Tsunami Warning Program

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The Pacific Tsunami Warning Center (PTWC) is one of two tsunami warning centers that are operated by NOAA in the United States. Headquartered in ‘Ewa Beach, Hawaii, the PTWC is part of an international tsunami warning system (TWS) program and serves as the operational center for TWS of the Pacific issuing bulletins and warnings to participating members and other nations in the Pacific Ocean area of responsibility. It is also the regional (local) warning center for the State of Hawaii.[1]

The West Coast and Alaska Tsunami Warning Center (WCATWC) is the second of the two tsunami warning centers. Headquartered in Palmer, Alaska, the WCATWC is part of an international tsunami warning system (TWS) program and serves as the operational center for TWS of all coastal regions of Canada and the United States, except Hawai’i, the Caribbean & Gulf Of Mexico.[2]

Alerting the Public

Tsunami Message Map[5]
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Local populations in the United States of America receive tsunami information through radio and television receivers connected to the Emergency Alert System, and in some places (such as Hawaii) civil defense sirens and roving loudspeaker broadcasts from police vehicles.

The public can subscribe to the RSS feed or email alerts from the PTWC web site. Email and text messages are also available from the USGS Earthquake Notification Service which includes tsunami alerts.[3]

To get more information about tsunamis worldwide, visit the UNESCO Intergovernmental Oceanographic Commission – Tsunami Program website.[4]

Tsunami Watch or Warning NWS Procedures

Upon receipt of tsunami watches and warnings, coastal National Weather Service (NWS) offices, activate the Emergency Alert System (EAS) via NOAA Weather Radio. All broadcasters (TV, AM/FM radio, cable TV) receive the tsunami EAS message simultaneously as well as those with weather radio receivers in homes, businesses, schools, health care facilities, etc. NOAA Weather Radio also activates the All-Hazard Alert Broadcast (AHAB) units located in remote coastal areas, alerting people in those isolated locations.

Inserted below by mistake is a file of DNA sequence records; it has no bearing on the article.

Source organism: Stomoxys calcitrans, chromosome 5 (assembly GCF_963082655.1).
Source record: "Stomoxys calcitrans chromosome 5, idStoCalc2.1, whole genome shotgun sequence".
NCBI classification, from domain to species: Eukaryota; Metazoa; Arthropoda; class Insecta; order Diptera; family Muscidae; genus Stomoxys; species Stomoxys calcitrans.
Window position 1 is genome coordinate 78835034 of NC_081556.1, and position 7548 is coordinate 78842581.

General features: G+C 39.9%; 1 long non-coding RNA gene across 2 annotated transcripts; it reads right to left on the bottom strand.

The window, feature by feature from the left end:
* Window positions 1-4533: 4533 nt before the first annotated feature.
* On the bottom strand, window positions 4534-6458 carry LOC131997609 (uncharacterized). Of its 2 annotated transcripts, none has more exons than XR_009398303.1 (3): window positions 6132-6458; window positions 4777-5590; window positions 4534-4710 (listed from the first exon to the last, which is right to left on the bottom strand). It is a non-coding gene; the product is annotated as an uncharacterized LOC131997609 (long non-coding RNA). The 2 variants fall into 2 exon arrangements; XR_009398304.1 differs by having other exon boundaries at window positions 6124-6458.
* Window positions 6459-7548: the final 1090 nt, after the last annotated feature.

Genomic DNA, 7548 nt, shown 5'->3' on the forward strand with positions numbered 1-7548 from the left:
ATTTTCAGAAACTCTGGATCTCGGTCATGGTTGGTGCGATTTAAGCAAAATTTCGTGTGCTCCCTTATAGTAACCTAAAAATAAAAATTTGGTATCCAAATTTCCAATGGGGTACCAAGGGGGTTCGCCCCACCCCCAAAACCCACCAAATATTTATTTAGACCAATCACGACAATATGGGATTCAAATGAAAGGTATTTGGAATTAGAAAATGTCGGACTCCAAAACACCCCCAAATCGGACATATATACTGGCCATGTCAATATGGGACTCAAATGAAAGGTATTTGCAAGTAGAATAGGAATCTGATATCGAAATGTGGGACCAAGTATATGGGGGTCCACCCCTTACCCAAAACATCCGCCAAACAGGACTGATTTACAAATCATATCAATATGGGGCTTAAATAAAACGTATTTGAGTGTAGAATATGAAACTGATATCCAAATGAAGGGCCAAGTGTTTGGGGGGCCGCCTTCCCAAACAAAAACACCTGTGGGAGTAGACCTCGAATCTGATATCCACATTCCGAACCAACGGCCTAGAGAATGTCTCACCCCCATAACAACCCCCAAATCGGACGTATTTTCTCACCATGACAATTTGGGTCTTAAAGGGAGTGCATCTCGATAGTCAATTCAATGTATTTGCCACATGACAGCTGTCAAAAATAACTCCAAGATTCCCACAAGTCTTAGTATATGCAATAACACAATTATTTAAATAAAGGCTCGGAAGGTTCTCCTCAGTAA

Upon receipt of tsunami watch and warning messages, local emergency management officials can decide to activate the Emergency Alert System (EAS) to evacuate low-lying coastal areas in advance of the initial tsunami wave. Their EAS messages are also received by broadcasters, weather radio receivers and All Hazard Alert Broadcasts (AHABs) to help provide widespread dissemination of these messages. Follow the directions provided by your area emergency management officials – they will help save your life and those of your loved ones.[6]

 


References:

  1. Pacific Tsunami Warning Center (PTWC) (responsible for all American interests in the Pacific, including Hawaii) – Website: http://ptwc.weather.gov/index.php
  2. West Coast and Alaska Tsunami Warning Center (WCATWC) (responsible for coastal waters from Alaska to California, including Washington) – Website: http://wcatwc.arh.noaa.gov/
  3. USGS Earthquake & Tsunami Notification Service – https://sslearthquake.usgs.gov/ens/
  4. UNESCO Intergovernmental Oceanographic Commission – Tsunami Program – Website: http://www.ioc-tsunami.org/
  5. Image Source: http://ptwc.weather.gov/ [Accessed September 15, 2013]
  6. NOAA Tsunami Education: http://www.tsunami.noaa.gov/warning_system_works.html

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